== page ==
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Joakim Braun  Identity Verified
Sweden
Local time: 03:10
German to Swedish
+ ...
Simple Jan 3, 2014

You don't have to be that polite. Be brief and straightforward.

"When do you expect to pay my unpaid invoice XXX?"


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nordiste  Identity Verified
France
Local time: 03:10
English to French
+ ...
Big academic organisations ... Jan 3, 2014

Big academic organisations in France are slow payers, as almost all government agencies. They also have strict rules and procedures regarding paiement.

The first step would be following Tomas good advice by asking: "Is it possible that my invoice sent to you on XXXXXX did not reach you or your accountancy?"

Insist to get the name/email/phone number of somebody in the accountancy department to deal directly with them: maybe they need some more details from you,or you will have to complete some forms. Researchers are very busy and not always well organised regarding paperwork.

I fully agree with Jorgen regarding rates, terms and conditions for direct clients and agencies. But Universities and government agencies are in a world of their own with their specific rules.


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Sheila Wilson  Identity Verified
Spain
Local time: 02:10
Member (2007)
English
+ ...
"I don't want to come across as aggressive", you say Jan 3, 2014

I think you're a long way from coming across as aggressive, Louise. Meek and submissive, more likely. But I'm sure it's just because you don't know where you stand at the moment so you can't project self-confidence. There's a learning curve to everything in life and starting up as a freelancer is a difficult stage. I would really urge all young freelancers to invest in some basic training in how to be an entrepreneur, how to run a business. Many of us have extremely small businesses so don't have to worry about a lot of the things that big businesses have to worry about (hiring and firing with all the associated HR headaches; looking after shareholders' interests; highly complicated (creative?) accounting; some of us don't even have to deal with VAT-type taxes), but we are nevertheless running a business.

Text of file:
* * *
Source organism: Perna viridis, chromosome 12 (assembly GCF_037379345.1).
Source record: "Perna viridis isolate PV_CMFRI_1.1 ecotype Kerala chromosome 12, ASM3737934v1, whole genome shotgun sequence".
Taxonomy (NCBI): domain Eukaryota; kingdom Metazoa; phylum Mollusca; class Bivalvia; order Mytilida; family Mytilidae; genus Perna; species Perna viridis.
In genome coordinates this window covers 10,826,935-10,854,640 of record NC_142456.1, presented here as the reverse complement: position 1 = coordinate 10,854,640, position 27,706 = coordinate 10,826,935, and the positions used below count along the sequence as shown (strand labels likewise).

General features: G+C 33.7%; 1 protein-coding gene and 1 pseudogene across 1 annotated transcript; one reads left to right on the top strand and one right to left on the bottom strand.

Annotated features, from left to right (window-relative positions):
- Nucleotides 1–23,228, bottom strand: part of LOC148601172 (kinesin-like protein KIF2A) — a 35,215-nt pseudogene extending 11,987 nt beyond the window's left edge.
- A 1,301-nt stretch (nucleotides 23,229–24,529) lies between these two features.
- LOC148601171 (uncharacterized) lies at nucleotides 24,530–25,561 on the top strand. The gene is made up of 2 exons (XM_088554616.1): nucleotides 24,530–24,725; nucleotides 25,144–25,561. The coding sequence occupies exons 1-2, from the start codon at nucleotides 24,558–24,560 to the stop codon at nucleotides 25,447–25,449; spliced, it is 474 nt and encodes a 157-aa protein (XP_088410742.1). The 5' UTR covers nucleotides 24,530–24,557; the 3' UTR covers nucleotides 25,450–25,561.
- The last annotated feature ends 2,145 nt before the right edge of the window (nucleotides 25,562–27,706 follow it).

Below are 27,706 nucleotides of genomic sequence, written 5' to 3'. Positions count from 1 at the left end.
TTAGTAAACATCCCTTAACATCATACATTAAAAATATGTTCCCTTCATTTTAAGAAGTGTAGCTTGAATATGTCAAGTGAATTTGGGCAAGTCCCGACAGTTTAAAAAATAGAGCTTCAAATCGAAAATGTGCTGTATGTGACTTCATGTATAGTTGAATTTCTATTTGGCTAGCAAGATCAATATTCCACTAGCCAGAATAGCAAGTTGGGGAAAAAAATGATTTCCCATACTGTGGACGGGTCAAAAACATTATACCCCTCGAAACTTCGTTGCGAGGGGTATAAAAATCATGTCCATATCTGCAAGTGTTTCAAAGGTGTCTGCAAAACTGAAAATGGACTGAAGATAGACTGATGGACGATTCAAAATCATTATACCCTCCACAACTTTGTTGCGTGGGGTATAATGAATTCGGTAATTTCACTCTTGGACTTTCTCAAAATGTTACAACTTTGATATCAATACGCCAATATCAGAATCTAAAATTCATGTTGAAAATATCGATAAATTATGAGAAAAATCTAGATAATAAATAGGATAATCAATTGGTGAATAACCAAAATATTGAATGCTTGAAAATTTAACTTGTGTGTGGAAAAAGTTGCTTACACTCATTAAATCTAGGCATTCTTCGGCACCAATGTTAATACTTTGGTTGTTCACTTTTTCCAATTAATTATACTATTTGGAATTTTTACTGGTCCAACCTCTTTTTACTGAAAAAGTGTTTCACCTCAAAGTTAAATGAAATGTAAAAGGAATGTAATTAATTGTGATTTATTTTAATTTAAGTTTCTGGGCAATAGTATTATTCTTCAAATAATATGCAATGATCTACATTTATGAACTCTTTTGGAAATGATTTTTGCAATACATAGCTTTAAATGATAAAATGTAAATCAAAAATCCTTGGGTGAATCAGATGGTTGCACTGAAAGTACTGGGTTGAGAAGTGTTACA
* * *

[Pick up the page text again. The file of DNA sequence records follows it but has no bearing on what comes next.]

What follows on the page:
So, you need to think what would happen if you ask a specialist to fix your computer, to design your website, to translate your degree certificate into Mandarin... Would you tell them how much you'd pay, and when you'd pay, or would you expect them to say "That'll be $nn; we can deliver on dd/mm/yy and we'll expect payment within nn days"? You're that specialist here, of course.

Payment terms do vary widely, and sometimes a freelancer will have different payment terms for different clients. We may ask for advance payment (in part or in full) from new clients, especially from a private individual; or we may well accept payment after delivery, anything from a couple of days after (leaving just time to initiate the payment) to quite a while later. This is particularly true with agency clients who are going to sell the translation to their own client: we're unlikely to get much business from agencies if we specify 7 days. The most common payment term, acceptable to the majority of freelancers, I believe, is 30 days. Many of us consider the payment terms required by some agencies (e.g. up to 90 days) to be abusive. Do they give their own clients 90 days to pay? I don't think so!

I would use one of the expressions Tomás suggests, although I personally would avoid saying "Would you mind letting me know what is the usual payment time?". It's time to take control back. Too late to state your own terms for this particular job but it would be best to avoid asking about theirs. In future, your payment terms should be part of every quote.

Best wishes for a happy and prosperous 2014 as a freelance translator.

@ Nordiste: Are you still finding that? I know that 10 years ago they were terrible, with 3 months plus being normal but from about 2010 I found they improved enormously. I was being paid at exactly 30 days by GRETA, Pôle Emploi, a university... They were teaching jobs so I don't do them any more, being thousands of kilometres away. I believe Sarkozy's government demanded the prompt payments; have they gone back to their old ways under Hollande?


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EvaVer  Identity Verified
Local time: 03:10
Member (2012)
Czech to English
+ ...
All French clients pay late Jan 3, 2014

In my experience. Usual terms in France are 60 days from the end of month, but are seldom respected. Just ask for payment!

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Hannah Keet  Identity Verified
United Kingdom
Local time: 02:10
German to English
+ ...
It's definitely a long wait, but... Jan 3, 2014